Norther Song Dynasty Ding bowl (Image courtesy Sotheby's)

Norther Song Dynasty Ding bowl (Image courtesy Sotheby’s)

From the sheer amount of amazing Chinese pottery discovered at random tag sales, you’d think front yards were just crawling with thousand-year-old vases. Sotheby’s just sold a Chinese bowl from the Northern Song Dynasty for $2.2 million. It was originally bought for a meager $3.

The Associated Press reports that the seller bought the bowl, a small, monochromatic vessel simply decorated with lightly incised leaves, at a tag sale in 2007. They had it displayed in their living room for several years until they became curious about its value, and got what I assume was a pleasant shock. Sotheby’s estimated its value at $200–300,000, but given the current vogue for Chinese antiquities and the rise of a Chinese collecting class, the sale price rocketed to around ten times that.

The five-inch-wide bowl dates back to the 10th century and is identified with “Ding” ware. The Ding style, created in Hebei province, consists of “small utilitarian wares such as dishes and bowls, generally left in their natural form undecorated,” according to the catalog. It’s a beautiful piece of dishware, but we’re assuming no grain of rice will ever touch it again.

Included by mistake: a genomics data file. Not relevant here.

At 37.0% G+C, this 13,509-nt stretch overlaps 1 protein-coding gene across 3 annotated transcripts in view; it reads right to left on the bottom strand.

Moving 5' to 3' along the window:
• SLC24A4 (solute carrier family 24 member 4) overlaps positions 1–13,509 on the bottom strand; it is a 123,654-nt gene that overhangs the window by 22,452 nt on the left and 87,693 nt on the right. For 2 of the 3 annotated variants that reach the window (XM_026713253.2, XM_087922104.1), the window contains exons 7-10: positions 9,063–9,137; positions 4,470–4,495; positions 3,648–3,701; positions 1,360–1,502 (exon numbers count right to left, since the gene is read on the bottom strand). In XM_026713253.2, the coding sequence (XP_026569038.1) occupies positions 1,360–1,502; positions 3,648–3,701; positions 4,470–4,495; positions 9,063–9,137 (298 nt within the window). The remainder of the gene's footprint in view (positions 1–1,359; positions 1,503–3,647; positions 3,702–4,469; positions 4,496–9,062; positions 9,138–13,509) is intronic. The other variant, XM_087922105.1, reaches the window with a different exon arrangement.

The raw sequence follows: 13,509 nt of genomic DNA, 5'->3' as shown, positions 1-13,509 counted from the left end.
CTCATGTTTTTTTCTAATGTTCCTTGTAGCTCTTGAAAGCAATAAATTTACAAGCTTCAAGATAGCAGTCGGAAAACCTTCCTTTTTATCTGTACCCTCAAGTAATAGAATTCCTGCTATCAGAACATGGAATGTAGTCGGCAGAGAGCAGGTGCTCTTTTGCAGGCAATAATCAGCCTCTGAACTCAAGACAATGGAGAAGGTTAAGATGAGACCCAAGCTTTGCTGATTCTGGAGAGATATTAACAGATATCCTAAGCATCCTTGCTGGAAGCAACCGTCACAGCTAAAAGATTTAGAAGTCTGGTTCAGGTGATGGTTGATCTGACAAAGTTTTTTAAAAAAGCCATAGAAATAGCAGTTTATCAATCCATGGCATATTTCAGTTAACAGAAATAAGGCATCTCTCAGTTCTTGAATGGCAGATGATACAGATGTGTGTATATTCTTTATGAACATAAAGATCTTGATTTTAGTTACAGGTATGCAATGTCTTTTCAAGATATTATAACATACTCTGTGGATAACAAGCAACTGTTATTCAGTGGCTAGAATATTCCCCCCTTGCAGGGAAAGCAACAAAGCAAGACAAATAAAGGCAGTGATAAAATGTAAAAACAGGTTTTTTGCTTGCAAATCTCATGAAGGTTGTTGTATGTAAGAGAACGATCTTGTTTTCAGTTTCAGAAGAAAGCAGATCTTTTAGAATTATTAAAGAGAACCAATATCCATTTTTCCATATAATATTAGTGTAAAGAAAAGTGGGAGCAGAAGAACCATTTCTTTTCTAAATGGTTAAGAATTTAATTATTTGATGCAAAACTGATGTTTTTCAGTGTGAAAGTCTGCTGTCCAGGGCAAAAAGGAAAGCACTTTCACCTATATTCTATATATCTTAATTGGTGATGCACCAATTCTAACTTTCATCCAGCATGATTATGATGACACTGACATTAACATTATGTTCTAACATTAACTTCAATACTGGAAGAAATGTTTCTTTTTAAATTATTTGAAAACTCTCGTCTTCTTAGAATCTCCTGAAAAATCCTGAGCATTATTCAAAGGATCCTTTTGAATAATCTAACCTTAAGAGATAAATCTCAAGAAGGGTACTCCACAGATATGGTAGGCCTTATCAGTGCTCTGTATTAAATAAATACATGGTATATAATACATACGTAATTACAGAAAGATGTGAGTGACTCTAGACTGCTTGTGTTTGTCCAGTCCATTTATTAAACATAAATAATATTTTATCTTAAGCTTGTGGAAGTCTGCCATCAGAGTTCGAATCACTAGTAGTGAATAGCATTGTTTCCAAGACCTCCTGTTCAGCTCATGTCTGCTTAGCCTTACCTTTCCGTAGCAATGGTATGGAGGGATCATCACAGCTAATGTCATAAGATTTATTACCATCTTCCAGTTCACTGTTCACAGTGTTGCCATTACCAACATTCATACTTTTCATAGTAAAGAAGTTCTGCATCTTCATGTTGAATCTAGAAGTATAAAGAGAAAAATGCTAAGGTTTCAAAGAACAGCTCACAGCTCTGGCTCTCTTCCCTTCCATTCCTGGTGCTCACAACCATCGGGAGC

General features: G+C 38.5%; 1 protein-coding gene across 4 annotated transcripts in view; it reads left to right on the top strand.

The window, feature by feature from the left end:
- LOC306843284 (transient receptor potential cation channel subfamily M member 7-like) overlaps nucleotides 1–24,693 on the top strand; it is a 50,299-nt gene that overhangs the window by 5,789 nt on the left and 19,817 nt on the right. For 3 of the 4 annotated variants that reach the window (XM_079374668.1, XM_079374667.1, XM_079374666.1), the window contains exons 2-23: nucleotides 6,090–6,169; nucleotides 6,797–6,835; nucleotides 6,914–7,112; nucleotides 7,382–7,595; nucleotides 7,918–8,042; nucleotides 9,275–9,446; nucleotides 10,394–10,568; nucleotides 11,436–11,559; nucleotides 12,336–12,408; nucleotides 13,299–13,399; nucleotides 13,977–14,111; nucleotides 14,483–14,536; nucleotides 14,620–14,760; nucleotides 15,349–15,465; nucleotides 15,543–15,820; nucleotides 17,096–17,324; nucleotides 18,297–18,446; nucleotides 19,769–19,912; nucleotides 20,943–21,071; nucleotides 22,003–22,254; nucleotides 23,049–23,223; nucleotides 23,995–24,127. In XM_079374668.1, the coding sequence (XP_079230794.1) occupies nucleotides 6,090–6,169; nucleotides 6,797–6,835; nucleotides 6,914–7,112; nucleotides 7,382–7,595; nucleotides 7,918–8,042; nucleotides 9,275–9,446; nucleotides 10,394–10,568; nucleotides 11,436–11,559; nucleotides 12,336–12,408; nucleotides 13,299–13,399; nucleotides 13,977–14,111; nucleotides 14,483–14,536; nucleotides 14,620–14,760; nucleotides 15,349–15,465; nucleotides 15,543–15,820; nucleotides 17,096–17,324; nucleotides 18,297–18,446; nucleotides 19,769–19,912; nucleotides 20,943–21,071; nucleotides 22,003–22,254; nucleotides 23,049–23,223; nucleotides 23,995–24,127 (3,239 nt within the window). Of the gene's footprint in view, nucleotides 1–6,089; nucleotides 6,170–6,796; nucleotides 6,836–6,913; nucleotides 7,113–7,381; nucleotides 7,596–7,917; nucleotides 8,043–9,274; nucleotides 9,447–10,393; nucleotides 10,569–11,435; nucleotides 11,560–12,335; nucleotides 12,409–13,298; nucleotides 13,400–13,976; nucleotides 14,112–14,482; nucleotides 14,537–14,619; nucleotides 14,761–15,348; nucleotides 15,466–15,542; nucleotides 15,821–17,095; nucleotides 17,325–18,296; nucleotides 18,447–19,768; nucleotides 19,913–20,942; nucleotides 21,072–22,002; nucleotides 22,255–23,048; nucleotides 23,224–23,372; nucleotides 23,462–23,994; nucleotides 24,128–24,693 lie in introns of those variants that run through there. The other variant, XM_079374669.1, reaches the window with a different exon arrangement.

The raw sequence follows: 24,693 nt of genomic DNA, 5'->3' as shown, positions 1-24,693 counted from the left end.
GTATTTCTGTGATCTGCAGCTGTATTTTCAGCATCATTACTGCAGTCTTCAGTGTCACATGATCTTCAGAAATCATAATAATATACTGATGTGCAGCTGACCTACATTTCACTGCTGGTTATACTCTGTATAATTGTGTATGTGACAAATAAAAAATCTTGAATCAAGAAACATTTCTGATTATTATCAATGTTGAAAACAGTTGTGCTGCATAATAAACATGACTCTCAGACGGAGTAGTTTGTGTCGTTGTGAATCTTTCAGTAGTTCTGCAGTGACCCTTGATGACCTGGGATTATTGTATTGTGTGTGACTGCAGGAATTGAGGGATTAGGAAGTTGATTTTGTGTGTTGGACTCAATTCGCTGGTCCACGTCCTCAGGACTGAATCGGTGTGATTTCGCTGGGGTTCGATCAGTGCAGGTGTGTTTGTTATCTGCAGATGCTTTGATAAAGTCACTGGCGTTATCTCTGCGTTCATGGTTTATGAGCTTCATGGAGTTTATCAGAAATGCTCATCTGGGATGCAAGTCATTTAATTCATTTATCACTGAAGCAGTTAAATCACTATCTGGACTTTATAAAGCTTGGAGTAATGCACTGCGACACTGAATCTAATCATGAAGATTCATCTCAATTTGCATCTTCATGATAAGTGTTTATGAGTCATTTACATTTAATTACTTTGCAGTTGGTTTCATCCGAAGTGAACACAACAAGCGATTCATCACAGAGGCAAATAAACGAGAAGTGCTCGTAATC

Kyle Chayka was senior editor at Hyperallergic. He is a cultural critic based in Brooklyn and has contributed to publications including ARTINFO, ARTnews, Modern Painters, LA Weekly,...

4 replies on “$3 Chinese Bowl Sells for $2 Million”

  1. How does this happen? Um, maybe because art collecting is the very embodiment of commodity fetishism? “A commodity appears at first sight an extremely obvious, trivial thing. But its analysis brings out that it is a very strange thing, abounding in metaphysical
    subtleties and theological niceties.” –which, in this case, are attributes worth as much food for 200 families for an entire year.

    1. In China? It’s not even a contest. History has shown, nothing is more renewable than hungry masses.

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